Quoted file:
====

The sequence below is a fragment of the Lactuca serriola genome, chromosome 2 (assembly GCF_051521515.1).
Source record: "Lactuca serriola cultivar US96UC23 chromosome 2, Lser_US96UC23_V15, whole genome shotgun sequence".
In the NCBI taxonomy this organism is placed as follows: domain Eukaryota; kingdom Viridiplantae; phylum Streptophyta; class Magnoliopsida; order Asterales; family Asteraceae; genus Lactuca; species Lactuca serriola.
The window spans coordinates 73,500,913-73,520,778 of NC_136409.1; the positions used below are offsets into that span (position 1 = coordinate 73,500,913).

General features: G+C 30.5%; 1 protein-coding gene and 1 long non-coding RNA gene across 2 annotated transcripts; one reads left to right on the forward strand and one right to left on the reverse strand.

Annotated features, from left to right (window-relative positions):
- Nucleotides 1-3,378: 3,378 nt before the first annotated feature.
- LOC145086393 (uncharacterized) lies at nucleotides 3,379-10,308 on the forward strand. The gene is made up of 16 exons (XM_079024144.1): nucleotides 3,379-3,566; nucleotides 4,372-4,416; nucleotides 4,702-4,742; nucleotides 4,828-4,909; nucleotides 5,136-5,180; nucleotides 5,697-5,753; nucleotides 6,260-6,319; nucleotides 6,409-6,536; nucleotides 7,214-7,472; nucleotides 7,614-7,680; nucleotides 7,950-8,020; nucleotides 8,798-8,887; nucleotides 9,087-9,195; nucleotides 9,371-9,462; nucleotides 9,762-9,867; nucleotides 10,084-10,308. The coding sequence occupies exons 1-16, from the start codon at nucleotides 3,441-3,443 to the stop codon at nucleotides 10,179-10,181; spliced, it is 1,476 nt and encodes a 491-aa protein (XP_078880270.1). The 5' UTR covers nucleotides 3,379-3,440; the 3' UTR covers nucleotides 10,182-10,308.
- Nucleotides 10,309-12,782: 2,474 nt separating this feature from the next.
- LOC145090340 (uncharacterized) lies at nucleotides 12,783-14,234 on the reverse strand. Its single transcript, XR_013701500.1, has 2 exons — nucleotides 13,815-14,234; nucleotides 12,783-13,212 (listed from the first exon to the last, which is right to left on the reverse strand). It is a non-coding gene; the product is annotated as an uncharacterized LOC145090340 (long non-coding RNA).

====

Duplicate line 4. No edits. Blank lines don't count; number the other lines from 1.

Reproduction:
The window spans coordinates 73,500,913-73,520,778 of NC_136409.1; the positions used below are offsets into that span (position 1 = coordinate 73,500,913).